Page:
The do’s and don’t’s of prison life
Absolute Return magazine just published an interview with a Christian minister by the name of Jeff Grant who runs a not-for-profit program called the Progressive Prison Project in Greenwich, Connecticut.
Since 2008, Grant has been counseling hedge fund managers accused of insider trading on how to cope with life in a federal penitentiary. A corporate lawyer by training, Grant himself served 14 months in federal prison 7 years ago for defrauding the Small Business Administration into granting him a $247,000 loan to compensate for lost business at a fictitious Wall Street law office in the aftermath of 9/11.
Last year, Grant, 48, earned a Master of Divinity degree from New York’s Union Theological Seminary where he is now formulating a Theology of Imprisonment1.
Facing imprisonment, hedge fund felons first need to come to terms with their shame, remorse and isolation from their communities, where they may previously have occupied lofty positions. Think of Raj Rajaratnam and Rajat Gupta. Some have to give up alcohol or drugs to which they have become used, and married inmates have to grapple with the survival of their marriages and support of their families during their incarceration.
Aside from the profoundly life-changing event itself, there are practical problems with incarceration of which the soon-to-be-incarceree should be aware. Once he realizes he is no longer a free man, a hedge funder’s senses may fail him so completely, according to Grant, that he forgets his own address and phone number. In addition, the new inmate should make certain that his visitors know not to wear clothing (such as underwired bras) that may set off metal detectors.
Grant says that survival at minimum security institutions is easier if you’re older than the average inmate and therefore have less need to brag about your achievements. It’s also advantageous to have a skill (such as law) which is in demand among the inmates. The most important survival skill, however, is for the hedge fund convict to earn the respect of the other prisoners by respecting each and every one of them. He gives an example from his own experience of reflexively screaming at a bunch of quarreling prisoners who were keeping him awake one night and who ignored his outcry, at which point his cellmate suggested he would have been more successful if he had politely asked them to find someplace else to conduct their conversation.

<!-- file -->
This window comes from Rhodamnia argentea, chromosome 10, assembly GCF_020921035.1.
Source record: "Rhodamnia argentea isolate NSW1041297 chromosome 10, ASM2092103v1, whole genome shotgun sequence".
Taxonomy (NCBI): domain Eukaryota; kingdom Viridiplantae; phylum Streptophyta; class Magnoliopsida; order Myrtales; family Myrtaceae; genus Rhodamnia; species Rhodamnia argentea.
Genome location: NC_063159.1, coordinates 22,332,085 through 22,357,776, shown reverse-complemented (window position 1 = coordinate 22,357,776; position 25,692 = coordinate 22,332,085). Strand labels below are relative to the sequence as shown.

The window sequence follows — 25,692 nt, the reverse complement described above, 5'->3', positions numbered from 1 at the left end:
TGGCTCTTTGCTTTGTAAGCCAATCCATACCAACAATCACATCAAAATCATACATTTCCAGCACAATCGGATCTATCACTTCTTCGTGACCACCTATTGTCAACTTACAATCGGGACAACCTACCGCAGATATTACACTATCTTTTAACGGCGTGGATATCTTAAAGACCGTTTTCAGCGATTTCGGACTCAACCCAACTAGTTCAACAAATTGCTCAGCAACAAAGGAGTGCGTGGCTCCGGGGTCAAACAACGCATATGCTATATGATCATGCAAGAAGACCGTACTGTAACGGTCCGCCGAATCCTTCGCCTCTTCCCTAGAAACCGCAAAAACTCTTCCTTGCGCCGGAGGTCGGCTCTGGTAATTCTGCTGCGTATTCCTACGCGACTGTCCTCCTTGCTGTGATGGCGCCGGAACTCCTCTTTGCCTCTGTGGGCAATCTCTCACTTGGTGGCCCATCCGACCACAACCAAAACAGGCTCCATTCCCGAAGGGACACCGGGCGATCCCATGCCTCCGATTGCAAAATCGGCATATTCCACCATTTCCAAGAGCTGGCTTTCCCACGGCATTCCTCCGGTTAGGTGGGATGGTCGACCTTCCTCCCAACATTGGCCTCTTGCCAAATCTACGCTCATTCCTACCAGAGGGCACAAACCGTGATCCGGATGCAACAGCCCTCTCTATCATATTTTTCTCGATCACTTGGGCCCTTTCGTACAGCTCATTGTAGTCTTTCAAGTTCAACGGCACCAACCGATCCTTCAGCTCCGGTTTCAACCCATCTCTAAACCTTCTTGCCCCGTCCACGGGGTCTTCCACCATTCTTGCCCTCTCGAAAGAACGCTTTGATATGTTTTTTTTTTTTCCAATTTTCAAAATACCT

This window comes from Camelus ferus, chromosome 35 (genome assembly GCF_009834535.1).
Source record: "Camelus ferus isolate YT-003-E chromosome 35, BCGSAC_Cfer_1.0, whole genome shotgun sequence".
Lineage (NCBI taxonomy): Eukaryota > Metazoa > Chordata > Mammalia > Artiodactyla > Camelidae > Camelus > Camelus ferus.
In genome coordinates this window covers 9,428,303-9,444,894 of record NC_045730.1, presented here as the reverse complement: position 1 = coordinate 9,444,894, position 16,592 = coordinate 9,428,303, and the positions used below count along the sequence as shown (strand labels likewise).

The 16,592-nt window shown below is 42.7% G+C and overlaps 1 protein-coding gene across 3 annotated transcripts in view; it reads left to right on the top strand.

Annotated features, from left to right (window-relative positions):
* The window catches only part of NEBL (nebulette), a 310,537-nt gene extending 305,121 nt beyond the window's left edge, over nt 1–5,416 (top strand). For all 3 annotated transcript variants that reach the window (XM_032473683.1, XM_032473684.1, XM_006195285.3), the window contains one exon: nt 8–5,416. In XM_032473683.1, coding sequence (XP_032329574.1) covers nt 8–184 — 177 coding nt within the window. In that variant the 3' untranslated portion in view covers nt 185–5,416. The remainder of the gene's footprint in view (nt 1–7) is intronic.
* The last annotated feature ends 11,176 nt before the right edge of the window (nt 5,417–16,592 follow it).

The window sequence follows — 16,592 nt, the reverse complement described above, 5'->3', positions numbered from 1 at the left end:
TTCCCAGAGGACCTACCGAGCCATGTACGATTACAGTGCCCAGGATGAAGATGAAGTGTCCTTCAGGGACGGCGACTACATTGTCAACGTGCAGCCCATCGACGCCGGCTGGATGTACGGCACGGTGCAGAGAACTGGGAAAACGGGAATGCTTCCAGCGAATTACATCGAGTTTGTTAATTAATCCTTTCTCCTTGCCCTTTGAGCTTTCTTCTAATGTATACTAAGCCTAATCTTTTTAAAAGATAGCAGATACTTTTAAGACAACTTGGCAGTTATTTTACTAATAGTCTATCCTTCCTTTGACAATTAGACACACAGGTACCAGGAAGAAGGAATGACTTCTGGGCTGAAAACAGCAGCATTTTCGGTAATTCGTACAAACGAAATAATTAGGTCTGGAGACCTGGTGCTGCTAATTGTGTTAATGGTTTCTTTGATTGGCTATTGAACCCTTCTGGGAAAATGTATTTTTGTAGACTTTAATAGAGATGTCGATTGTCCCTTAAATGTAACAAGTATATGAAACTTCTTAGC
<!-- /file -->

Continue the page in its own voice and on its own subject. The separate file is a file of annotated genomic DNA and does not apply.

Wall Street executives will quickly learn that nobody inside the prison walls cares about what they have to say about anything.
To Grant, gaining respect in prison is mostly a matter of learning what not to say. High-powered hedge funders had better immediately relinquish the wealth, power and sense of entitlement that have been their calling cards in favor of humor and vulnerability. Wall Street executives will quickly learn that nobody inside the prison walls cares about what they have to say about anything. All the intellectual skills that enabled them to become successful money-makers, according to Grant, “are useless if not counterproductive.” Prison is an egalitarian place, so hedge fund inmates in particular should “slow down, be quiet observers and listen five times more than they speak.”
Drawing on his personal conversion from white-collar crime to prison ministry, Grant’s mission is to help inside traders use their time in captivity to transform themselves spiritually into people committed to helping others. “Most white-collar criminals can’t go back to their old lives and careers, so why not embrace completely new lives, with new options and opportunities?”
1 Grant closes his e-mails with the following tag line: … for He makes His sun rise on the evil and on the good, and sends rain on the just and on the unjust.